Since I am my own employer, I took the rest of the day off. The boss of the castle helped a bit when he came and told me to get lost. I didn’t went to Emilia’s place right away not to make her sad because of my short working hours so I went to the city and called my parents and aunts, realizing that I talk with them more then when I’m in Zagreb. Usually, I send them SMS or email every single day when I’m traveling. No exception. That’s the least I can do in return for the stress I cause with my lifestyle.

And then I finally visited Emilia at her work. It’s a pity she works in a bar so it went like this:

– she brings me free beer while I wait her shift to finish

– she cries on my shoulder while I take her home, because all the bars are on our way, and she knows a lot of people so we have to stop in every one

– we end up in an Irish pub on few rounds of more expensive beer (almost 1 euro for a pint!)

– we waste our time playing pool

– talk about the meaning of life (very popular subject these days)

Around 2am I hoped that we’re finally going home because I am a CouchSurfer that missed his couch last night, but someone suggest that we continue, I hear something about drinking and cooking chicken soup… At that point I give up, take out my passport to prove that I’m not Bulgarian and that I don’t have Bulgarian endurance. I’m still young, my summer has just started!

In the morning (with just a small headache) I walk to the exit of the city and lift my thumb towards Burgas. Thinking how everything is going pretty smooth and wondering if some adventure will come unexpectedly. On the other hand, maybe its better like this, who knows what’s waiting for me in Iraq, Iran, Pakistan…


With just two rides, four hours later, I’m in Burgas. Adventure I was thinking about happened on the way – my traitor of a guitar sent the driver wrong signal that we have the same taste in music so he tortured my poor ear for the last two hours with Iron Maiden and Black Sabbath. My poor sensitive acoustic ears.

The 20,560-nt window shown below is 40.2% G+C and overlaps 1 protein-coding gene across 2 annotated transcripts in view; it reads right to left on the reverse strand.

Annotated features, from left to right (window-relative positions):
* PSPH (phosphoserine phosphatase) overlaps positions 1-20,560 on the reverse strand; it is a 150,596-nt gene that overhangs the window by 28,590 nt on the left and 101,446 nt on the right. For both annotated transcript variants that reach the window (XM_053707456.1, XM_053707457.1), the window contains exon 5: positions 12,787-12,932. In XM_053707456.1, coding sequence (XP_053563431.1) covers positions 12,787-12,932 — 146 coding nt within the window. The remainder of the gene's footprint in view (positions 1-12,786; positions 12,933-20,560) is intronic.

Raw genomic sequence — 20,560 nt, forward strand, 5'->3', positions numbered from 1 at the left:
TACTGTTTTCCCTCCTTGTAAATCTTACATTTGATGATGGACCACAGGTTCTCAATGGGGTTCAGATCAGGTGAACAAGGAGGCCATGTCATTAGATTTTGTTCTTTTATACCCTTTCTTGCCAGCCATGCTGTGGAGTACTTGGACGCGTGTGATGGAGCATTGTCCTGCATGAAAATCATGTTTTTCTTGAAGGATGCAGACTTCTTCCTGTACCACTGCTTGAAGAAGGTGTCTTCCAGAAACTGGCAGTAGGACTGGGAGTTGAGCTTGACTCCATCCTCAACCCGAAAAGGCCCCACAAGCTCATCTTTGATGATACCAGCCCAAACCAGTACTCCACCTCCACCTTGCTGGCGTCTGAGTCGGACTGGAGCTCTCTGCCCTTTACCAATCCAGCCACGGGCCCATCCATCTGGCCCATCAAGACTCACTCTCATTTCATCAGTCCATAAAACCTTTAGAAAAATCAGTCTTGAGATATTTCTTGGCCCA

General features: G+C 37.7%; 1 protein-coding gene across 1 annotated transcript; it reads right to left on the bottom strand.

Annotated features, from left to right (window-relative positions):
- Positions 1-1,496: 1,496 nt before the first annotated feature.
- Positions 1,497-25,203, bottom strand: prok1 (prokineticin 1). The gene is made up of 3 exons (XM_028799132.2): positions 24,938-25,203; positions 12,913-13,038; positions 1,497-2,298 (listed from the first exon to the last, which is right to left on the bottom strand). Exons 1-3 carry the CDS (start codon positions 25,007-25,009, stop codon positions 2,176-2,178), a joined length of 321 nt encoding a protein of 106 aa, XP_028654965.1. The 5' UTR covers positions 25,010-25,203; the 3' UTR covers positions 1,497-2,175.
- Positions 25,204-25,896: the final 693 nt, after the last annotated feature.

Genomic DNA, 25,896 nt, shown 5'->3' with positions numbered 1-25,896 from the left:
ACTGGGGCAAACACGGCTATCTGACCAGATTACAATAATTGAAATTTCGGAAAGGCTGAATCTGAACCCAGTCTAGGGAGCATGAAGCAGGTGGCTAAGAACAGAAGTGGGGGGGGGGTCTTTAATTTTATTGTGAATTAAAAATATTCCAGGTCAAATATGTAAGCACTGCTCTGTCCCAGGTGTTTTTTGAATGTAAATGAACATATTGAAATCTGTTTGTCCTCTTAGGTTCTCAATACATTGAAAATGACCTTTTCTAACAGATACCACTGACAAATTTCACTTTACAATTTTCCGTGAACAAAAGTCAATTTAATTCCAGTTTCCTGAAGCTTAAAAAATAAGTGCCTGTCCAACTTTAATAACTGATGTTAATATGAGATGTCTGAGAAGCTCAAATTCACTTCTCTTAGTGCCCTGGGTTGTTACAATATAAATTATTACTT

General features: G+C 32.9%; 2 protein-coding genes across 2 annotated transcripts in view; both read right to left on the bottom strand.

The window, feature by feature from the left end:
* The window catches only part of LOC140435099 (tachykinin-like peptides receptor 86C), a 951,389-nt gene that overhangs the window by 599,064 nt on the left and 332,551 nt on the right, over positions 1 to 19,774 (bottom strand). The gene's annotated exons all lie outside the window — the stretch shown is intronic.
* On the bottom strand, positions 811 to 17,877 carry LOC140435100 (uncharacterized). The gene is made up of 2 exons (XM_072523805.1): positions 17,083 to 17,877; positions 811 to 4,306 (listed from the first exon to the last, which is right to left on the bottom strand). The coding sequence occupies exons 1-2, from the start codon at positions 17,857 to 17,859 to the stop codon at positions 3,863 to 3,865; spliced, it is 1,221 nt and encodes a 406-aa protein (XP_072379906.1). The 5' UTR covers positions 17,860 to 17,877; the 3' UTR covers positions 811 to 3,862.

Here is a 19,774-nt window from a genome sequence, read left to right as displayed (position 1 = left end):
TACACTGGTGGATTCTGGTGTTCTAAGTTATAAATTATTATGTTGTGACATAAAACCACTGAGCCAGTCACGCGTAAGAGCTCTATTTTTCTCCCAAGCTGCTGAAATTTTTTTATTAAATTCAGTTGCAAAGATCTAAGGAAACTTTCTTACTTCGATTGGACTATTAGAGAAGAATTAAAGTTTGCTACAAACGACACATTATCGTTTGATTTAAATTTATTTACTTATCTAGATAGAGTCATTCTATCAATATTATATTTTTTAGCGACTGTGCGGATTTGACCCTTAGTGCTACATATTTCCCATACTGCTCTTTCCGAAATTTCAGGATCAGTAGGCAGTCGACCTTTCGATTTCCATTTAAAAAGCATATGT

But apart from different taste in music, driver was great. Good heart and precise driving – he left me in front of the doorstep of my CS host for the next couple of days. And that’s how I met Alexandra and WhatsHisName, she is Polish Erasmus student, and he is just visiting her. I wonder, are there any Polish people in Poland? They seem to be everywhere else.

She studies journalism and keeps asking me these questions about my trip, where, how, why, how much. And I like to answer, especially to people that are interested in what I have to say. Paying my debt to the society – if I didn’t get answers from my CouchSurfers in Zagreb back in the days, I would probably be much more normal. And I don’t like normal.

Alexandra still didn’t become real Bulgarian – she doesn’t buy beer for breakfast.


As I managed to get in contact with Tanja (one of my friends that hitchhiked from Zagreb to Istanbul with me, together with her dog Nina and parrot ChiChi), we agree to meet in Nessebar, little city under UNESCO protection, just 30ish kilometers north of Burgas.


Tanja and Nina haven’t changed at all – Tanja is still the most talkative person on Earth, and Nina still has four legs and barks. Tanja tells me how she spent last 11 months, since I left her in Istanbul, traveling around Turkey until they deported her, sailing in Greece with the owner of Galatasaray (his dog liked Nina), then Macedonia, Kosovo and then Bulgaria. Everything just hitchhiking, Couchsurfing and with few hundred euros in her pocket. And someone thinks I’m a big adventurer.


After a delightful afternoon I head back home, to Burgas. I like the fact that while traveling some place becomes your home so easily. And stops, as soon as you change it with a new one. This time I was living in Burgas, went for a drink with Tanja in Nessebar, and then back home to Burgas.

In front of Alexandra’s house I practice my guitar skills because, even if you have a home, it doesn’t mean that you have the keys. So you have to wait for a while. And you make that time worthwhile, instead of just sitting and waiting. I don’t like waiting.

Tomorrow I’m off to Istanbul. A taxi driver stops and, after hearing my story, offers to give me a ride to city exit, no matter that I don’t have money. I ask him will the taximeter mind, he smiles and says that we won’t tell him.


He leaves me at the agreed spot and, little by little, passing by some gypsy villages, torn and dirty, some hunter that chases away my potential rides with his rifle, border police officers that argue who will stamp my passport – I cross the border and enter into Turkey.